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Homestead layout

Homesteads connected with the Dutch settlement can be divided into two basic types. Buildings which gather all the elements: residential part, cowshed and barn under one roof; and a dispersed layout where the house and farm buildings are situated separately.
Both variants appear in the discussed area. The first type is characteristic of the whole period. All three variants of this type, such as longitudinal, combined homestead, angle-shaped homestead and cross-shaped homestead (il.8) have been identified in the landscape of the Kwidzyn Lowland. The characteristic element of the whole olęder [Dutch] settlement is orientation of the residential part of the homestead towards the river upstream63. Homesteads were set on artificially built elevations, so called terpas64. In this area, houses are in most cases situated with their longitudinal wall facing the road running through the village. In case of some settlements, the main factors deciding about their irregular arrangement were water flows (il. 7). Elements creating the closed space of the homestead also were flower and vegetable gardens and orchards. Gardens were usually situated between the residential part and the road (il.9). Orchards were behind them and were often accessed through a door in the gable wall.
In order to present not only the layout of a homestead, but also the attempt to reconstruct the changes which appeared in that layout, three examples will be discussed in detail. Beginning from the second half of the 19th century, it often happened that the basic layout of a combined homestead was supplemented with new buildings which, following the development of agriculture, became indispensable for functioning of a developing farm.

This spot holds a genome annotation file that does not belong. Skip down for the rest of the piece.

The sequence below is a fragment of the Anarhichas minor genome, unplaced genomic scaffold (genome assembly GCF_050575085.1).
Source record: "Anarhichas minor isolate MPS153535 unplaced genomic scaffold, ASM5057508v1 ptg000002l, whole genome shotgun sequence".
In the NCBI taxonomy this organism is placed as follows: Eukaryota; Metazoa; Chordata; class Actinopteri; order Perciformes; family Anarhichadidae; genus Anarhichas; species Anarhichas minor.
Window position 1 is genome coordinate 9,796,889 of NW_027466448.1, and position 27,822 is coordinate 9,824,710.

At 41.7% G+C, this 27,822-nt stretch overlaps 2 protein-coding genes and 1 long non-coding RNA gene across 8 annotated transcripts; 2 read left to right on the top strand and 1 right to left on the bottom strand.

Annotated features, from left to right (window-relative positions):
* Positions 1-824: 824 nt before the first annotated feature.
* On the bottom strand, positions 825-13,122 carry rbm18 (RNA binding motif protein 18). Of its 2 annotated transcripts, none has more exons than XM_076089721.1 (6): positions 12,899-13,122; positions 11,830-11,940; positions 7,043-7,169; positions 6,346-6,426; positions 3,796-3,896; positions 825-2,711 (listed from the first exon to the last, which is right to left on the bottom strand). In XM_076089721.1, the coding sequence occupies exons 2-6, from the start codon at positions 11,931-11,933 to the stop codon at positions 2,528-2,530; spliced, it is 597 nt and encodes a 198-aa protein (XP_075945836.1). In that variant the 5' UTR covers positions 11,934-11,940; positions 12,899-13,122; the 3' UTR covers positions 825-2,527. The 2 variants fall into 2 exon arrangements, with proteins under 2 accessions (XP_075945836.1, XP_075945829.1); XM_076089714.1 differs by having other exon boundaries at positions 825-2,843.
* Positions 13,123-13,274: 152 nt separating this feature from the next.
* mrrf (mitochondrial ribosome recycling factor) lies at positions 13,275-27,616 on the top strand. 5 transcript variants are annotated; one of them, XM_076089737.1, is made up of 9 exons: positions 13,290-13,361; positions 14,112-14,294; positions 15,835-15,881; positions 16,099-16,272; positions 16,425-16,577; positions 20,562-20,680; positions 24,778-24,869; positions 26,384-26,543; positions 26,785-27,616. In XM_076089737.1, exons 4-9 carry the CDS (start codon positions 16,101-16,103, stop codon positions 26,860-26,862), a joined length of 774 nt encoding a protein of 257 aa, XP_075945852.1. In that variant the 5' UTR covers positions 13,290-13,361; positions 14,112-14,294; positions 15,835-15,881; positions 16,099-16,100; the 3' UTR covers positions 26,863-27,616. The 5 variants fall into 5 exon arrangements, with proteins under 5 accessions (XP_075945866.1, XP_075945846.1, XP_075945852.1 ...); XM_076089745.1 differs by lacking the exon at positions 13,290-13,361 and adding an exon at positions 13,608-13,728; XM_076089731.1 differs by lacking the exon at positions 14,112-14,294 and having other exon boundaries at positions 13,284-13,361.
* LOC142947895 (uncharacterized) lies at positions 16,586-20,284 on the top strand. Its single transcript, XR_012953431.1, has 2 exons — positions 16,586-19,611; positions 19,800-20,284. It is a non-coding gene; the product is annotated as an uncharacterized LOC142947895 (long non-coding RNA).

The oldest combined longitudinal homestead is Kaniczki 465. In its present shape, it has a residential part with an arcade side extension and a farming part built of brick (il. 10). The homestead is situated with its longitudinal and arcade wall parallel to the road running through the village (il. 11). Between the homestead and the road there was a flower and vegetable garden and, farther, an orchard. Most probably, this homestead originally housed also a barn under one roof66. In the oldest iconography from the beginning of the 20th century, the farming part, here only the barn, is made of brick (il. 12,13). On the northern part, at the end of the 19th century, there appeared a big barn with its gable wall facing the road.
Another very interesting example is the angle-shape layout of M±towskie Pastwiska 30 of 177967. Originally, it was situated with its gable wall parallel to the access road (il.14). Behind the residential part there was a cowshed and a barn, broken at right angle. In front of the residential part and on its western side there was a flower and vegetable garden and an orchard. A similar layout also had the already non-existing angle-shaped homestead at Janowo (il.9)68. The main entrance was situated in the longitudinal wall on the courtyard side. On the gable wall side, beginning from 1779, a small two-chamber extension was added, a so called chamber of the elders. It was not built together with the main body of the building, which is proved by a blinded window opening. This part was probably added when the farmer gave his farm to the younger generation. In 1827, within the boundaries of the homestead there appeared a house for farm workers (il. 15)69. Its gable wall is oriented towards the road and the main farm. An encountered iconography of a homestead from the Malbork Lowland seems to confirm the existence of such arrangements in Żuławy (The Vistula Lowlands) (il. 16)70, although they haven't been analyzed in any way, yet.